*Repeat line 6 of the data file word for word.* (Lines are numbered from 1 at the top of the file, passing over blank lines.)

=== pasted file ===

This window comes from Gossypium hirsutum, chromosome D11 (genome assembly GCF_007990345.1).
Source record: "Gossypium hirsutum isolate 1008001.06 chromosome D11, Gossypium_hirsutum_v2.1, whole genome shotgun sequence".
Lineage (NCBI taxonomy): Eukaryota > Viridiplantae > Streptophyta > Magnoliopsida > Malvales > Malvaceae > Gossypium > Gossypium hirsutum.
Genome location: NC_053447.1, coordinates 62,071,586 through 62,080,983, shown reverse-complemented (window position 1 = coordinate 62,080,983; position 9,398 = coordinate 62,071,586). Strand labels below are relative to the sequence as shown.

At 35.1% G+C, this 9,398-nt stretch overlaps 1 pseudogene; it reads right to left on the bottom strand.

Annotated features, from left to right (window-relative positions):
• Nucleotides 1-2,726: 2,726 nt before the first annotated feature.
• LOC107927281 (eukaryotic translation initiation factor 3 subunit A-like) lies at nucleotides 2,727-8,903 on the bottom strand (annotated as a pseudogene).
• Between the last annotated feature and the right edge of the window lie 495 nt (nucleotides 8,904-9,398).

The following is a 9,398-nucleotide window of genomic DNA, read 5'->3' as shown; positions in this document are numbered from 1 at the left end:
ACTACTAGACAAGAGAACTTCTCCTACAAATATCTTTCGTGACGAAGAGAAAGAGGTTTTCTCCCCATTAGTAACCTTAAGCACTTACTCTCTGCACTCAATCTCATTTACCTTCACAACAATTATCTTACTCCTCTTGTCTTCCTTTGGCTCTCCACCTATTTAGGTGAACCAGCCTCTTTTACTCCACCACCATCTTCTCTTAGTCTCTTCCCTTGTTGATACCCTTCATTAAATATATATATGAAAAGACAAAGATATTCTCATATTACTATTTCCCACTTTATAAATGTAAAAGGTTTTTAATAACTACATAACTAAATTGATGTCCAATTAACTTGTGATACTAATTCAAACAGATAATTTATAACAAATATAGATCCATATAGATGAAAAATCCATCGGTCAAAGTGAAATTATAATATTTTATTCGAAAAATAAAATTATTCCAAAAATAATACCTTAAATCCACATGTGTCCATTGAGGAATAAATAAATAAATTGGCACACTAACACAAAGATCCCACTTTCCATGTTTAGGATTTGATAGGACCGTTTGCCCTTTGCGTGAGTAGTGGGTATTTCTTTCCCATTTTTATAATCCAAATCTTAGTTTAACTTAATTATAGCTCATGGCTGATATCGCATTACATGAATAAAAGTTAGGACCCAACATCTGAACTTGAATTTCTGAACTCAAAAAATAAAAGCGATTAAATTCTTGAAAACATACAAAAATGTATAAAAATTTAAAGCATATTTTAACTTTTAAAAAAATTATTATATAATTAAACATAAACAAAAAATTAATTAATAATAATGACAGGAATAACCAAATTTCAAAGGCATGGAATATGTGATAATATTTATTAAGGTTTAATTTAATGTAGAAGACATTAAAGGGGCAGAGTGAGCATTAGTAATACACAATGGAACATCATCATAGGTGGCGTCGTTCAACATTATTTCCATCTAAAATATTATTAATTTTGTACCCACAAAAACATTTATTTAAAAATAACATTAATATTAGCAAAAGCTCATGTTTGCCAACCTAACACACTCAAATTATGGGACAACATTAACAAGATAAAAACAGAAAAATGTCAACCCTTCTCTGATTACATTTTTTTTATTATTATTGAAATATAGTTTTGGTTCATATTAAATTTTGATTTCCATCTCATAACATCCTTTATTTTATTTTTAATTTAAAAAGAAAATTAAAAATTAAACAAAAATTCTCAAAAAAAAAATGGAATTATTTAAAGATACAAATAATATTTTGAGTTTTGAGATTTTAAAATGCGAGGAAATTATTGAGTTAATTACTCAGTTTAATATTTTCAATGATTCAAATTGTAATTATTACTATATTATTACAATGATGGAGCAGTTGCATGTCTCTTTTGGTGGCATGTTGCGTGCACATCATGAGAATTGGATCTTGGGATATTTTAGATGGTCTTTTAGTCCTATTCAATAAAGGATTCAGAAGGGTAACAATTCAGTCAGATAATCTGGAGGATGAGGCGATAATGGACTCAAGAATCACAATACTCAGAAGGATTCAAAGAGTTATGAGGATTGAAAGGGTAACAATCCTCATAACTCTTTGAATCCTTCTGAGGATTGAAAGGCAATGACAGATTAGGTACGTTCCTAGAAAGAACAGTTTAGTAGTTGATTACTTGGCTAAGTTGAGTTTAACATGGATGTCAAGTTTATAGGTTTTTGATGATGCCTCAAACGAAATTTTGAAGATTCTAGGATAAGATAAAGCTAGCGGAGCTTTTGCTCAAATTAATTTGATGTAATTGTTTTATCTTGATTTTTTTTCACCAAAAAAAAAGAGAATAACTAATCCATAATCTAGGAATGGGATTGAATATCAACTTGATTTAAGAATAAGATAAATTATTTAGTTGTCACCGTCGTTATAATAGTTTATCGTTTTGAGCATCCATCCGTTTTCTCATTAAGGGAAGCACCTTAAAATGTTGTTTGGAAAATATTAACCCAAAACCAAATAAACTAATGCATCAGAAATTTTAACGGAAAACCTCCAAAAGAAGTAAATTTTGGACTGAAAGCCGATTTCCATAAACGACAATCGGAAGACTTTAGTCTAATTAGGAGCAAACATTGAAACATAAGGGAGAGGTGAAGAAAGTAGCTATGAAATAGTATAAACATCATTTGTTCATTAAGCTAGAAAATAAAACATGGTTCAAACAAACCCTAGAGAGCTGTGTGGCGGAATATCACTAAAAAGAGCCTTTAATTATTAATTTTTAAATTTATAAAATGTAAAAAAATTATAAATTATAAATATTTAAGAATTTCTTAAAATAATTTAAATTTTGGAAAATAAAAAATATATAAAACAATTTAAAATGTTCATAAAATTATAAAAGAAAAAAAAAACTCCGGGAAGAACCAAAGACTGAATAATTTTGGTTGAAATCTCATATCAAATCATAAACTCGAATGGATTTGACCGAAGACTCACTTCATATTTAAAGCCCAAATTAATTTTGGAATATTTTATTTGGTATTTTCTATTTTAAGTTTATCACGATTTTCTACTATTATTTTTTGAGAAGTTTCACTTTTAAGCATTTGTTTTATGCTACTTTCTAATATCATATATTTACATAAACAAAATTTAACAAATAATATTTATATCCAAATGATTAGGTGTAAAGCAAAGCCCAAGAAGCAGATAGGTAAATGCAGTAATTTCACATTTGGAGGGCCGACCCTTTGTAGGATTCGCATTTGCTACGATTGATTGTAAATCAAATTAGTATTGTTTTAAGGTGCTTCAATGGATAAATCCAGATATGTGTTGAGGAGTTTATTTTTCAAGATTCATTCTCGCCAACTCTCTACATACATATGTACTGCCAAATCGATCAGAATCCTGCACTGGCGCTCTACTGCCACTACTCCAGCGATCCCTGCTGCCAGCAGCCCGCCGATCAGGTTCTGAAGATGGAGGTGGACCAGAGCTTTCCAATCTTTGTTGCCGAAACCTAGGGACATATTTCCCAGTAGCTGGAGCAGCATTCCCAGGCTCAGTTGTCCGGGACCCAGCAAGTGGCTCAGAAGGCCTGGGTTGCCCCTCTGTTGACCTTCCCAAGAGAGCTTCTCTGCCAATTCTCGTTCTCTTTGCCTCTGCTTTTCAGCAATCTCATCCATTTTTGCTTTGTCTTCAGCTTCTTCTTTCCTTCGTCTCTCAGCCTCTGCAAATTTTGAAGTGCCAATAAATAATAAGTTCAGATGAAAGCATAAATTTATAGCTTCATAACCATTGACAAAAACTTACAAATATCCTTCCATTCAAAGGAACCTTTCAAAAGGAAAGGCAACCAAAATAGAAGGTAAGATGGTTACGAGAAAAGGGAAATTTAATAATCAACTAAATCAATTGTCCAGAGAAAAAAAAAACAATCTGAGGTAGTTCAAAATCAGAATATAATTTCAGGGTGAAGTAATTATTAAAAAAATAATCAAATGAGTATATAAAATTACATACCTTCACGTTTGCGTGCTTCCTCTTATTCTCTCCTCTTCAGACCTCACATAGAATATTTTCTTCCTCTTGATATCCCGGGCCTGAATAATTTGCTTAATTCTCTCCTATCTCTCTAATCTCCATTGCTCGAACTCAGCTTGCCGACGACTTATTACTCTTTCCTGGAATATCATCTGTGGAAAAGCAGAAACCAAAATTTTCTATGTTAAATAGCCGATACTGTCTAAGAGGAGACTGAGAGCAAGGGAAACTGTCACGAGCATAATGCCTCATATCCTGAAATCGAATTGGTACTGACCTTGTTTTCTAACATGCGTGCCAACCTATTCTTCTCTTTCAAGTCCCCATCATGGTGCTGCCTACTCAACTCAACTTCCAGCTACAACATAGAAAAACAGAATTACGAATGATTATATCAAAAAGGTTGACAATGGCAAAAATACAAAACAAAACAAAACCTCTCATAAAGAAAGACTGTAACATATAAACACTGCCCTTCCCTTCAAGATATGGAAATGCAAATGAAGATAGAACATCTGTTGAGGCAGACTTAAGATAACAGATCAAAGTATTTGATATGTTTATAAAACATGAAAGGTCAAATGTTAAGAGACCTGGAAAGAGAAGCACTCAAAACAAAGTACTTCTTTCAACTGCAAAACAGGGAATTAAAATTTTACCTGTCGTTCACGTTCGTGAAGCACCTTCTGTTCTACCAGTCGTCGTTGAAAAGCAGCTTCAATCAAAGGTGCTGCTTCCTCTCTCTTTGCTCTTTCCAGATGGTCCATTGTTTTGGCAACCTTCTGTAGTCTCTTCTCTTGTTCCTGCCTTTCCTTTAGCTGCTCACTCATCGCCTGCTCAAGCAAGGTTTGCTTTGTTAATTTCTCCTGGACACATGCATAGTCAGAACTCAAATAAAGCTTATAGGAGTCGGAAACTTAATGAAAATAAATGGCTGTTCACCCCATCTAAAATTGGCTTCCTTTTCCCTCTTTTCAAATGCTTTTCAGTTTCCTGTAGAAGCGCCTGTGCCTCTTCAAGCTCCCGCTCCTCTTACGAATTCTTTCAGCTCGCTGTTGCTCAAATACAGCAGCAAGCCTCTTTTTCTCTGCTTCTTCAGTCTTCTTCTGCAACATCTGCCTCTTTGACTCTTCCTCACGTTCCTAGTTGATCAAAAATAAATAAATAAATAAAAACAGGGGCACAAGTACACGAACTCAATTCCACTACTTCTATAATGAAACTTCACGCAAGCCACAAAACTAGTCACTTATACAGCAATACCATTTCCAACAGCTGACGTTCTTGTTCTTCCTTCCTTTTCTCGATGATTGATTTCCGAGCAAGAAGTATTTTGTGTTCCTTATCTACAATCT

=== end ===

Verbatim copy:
Annotated features, from left to right (window-relative positions):